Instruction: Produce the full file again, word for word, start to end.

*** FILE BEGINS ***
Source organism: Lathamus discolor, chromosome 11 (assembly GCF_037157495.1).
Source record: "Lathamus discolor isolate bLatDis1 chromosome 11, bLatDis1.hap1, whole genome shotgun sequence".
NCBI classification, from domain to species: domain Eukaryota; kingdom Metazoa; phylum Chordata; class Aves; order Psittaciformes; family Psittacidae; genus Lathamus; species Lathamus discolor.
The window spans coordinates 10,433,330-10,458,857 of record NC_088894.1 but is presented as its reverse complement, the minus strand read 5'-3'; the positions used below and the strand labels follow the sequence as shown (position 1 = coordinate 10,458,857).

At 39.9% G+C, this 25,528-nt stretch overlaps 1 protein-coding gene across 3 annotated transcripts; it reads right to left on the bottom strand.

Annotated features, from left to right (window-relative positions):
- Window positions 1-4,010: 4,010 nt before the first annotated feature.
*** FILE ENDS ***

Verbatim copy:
Source organism: Lathamus discolor, chromosome 11 (assembly GCF_037157495.1).
Source record: "Lathamus discolor isolate bLatDis1 chromosome 11, bLatDis1.hap1, whole genome shotgun sequence".
NCBI classification, from domain to species: domain Eukaryota; kingdom Metazoa; phylum Chordata; class Aves; order Psittaciformes; family Psittacidae; genus Lathamus; species Lathamus discolor.
The window spans coordinates 10,433,330-10,458,857 of record NC_088894.1 but is presented as its reverse complement, the minus strand read 5'-3'; the positions used below and the strand labels follow the sequence as shown (position 1 = coordinate 10,458,857).

At 39.9% G+C, this 25,528-nt stretch overlaps 1 protein-coding gene across 3 annotated transcripts; it reads right to left on the bottom strand.

Annotated features, from left to right (window-relative positions):
- Window positions 1-4,010: 4,010 nt before the first annotated feature.